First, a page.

In our last blog post on AWS vs. GCP vs. Azure’s hybrid cloud capabilities, we covered four of the most basic criteria companies assess a suitable cloud computing system on.
A NASDAQ report states that the total revenue from cloud services totaled $312 billion in 2021, suggesting the upward tick in cloud computing adoption is set to increase. Smarter companies integrate cloud capabilities for security reasons, to reduce costs, and to have a larger workforce that uses fewer resources, among other reasons.
Amazon’s cloud computing Amazon Web Service is better known as AWS. Microsoft offers their Azure cloud computing system, while Google has Google Cloud Platform, shortened to GCP. Each of these systems is powerful and boasts a myriad of strengths and features, so it could be hard to choose. But, worry not. With our two-part guide, the choice could be easier for you.
Therefore, here are four points that give companies better insights into choosing among AWS, GCP, and Azure.
1. Staying connected with networks
AWS Direct Connect is the virtual private network offering by AWS with port speeds of 1 Gbps and 10 Gbps. There are three different network models that companies will choose based on their needs. The first is a dedicated connection, the next a hosted connection, and the last, a virtual interface.
Azure‘s network is ExpressRoute Direct or a Partner model. Only Azure ExpressRoute comes with two circuits for HA/redundancy and SLA, which differentiates it from AWS and GCP.
Interconnect is GCP‘s networking model. The easiest of the three with the fewest moving parts, Interconnect is straightforward and easy to implement. There is Dedicated Interconnect, Google Cloud Router, and Partner Interconnect.
2. Artificial intelligence + machine learning
Artificial intelligence (AI) and machine learning (ML) offer faster training and deployment. Amazon Machine Learning by AWS offers predictive analytics and is best suited for use in time-sensitive operations. Data points are calculated automatically, without the need for user input.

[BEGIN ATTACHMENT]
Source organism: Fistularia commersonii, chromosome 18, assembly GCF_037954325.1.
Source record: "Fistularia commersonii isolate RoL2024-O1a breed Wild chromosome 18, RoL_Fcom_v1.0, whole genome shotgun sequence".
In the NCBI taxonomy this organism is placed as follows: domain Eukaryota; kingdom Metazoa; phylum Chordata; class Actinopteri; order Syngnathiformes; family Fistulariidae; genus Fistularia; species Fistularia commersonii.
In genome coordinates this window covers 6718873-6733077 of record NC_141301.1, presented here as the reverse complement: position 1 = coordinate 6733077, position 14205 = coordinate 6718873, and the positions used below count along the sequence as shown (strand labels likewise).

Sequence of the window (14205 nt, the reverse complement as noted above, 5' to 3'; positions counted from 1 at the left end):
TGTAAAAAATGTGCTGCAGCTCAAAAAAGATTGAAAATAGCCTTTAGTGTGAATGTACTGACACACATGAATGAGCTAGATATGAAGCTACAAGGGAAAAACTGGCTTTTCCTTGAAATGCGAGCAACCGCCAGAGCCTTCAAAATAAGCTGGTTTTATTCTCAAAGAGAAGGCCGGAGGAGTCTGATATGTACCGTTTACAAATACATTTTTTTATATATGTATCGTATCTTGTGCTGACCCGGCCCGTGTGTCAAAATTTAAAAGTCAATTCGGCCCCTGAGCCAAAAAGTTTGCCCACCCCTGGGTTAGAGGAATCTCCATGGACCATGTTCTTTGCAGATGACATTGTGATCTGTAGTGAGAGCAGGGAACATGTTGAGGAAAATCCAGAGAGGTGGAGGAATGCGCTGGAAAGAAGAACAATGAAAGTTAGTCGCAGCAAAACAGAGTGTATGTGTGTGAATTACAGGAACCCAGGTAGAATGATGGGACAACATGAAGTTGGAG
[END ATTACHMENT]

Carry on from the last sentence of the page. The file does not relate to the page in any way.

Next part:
Azure AI Platform includes APIs and infrastructure based AI and ML services. The Machine Learning Studio does not take up valuable space, because it is web-based and low code.
GCP’s Google AI Platform brings together machine learning, APIs, and AI onto one platform. The Training Service software environment gives users the option to use ready-made or custom algorithms for flexibility. Predictive Service gives companies the power to integrate predictions into apps and services.
3. Hybrid clouds are strong
When companies use cloud-computing infrastructure from various providers, they will want to keep some applications in-house. Azure Stack gives customers both the hardware and software for utilizing connected public cloud services.
AWS Outposts gives companies data center operations capabilities while being managed by the vendor. Ready-to-go stacks mean lower downtime and faster deployment.
GCP offers Anthos, the coming together of GCP with on-premises services, Kubernetes Engine, and a configuration management console. With Anthos, Google ensures 360° management and in-built security on GCP’s hybrid cloud system.
4. Where are they available?
It’s a given that AWS, being the cloud services pioneer, had an advantage, time wise, that the other two don’t. The earliest entrant to the cloud has a worldwide service presence of 66 regions and a dozen more in the pipeline.
Azure follows on the heels of AWS with 50 service zones, and availability in over 140 countries. Last, but not least is GCP, getting up to speed with a presence in 20 regions and a few more on the way.
Gartner predicts that cloud services will account for 40% of all enterprise workloads by 2023. As companies need to grow to evolve with improved technology, it creates a demand for reliable services like cloud services.
With Aspire Systems, it is easier than ever before for companies to choose a cloud platform that not only provides a solution to their needs, but also offers the best in performance, services, and security.
Companies looking to scale up by integrating public and private, on-premises cloud services look to hybrid cloud computing solutions. In the second and final installment of our two-part series, hybrid cloud service providers Amazon, Google, and Microsoft are compared on four points to offer companies better insights into which they should opt for.
As every company’s needs and goals are unique, our two-part guide will help you perfectly home in on the hybrid cloud provider that works best for you. In this blog post, we compare the hybrid cloud services leaders based on networking and availability of services, among others.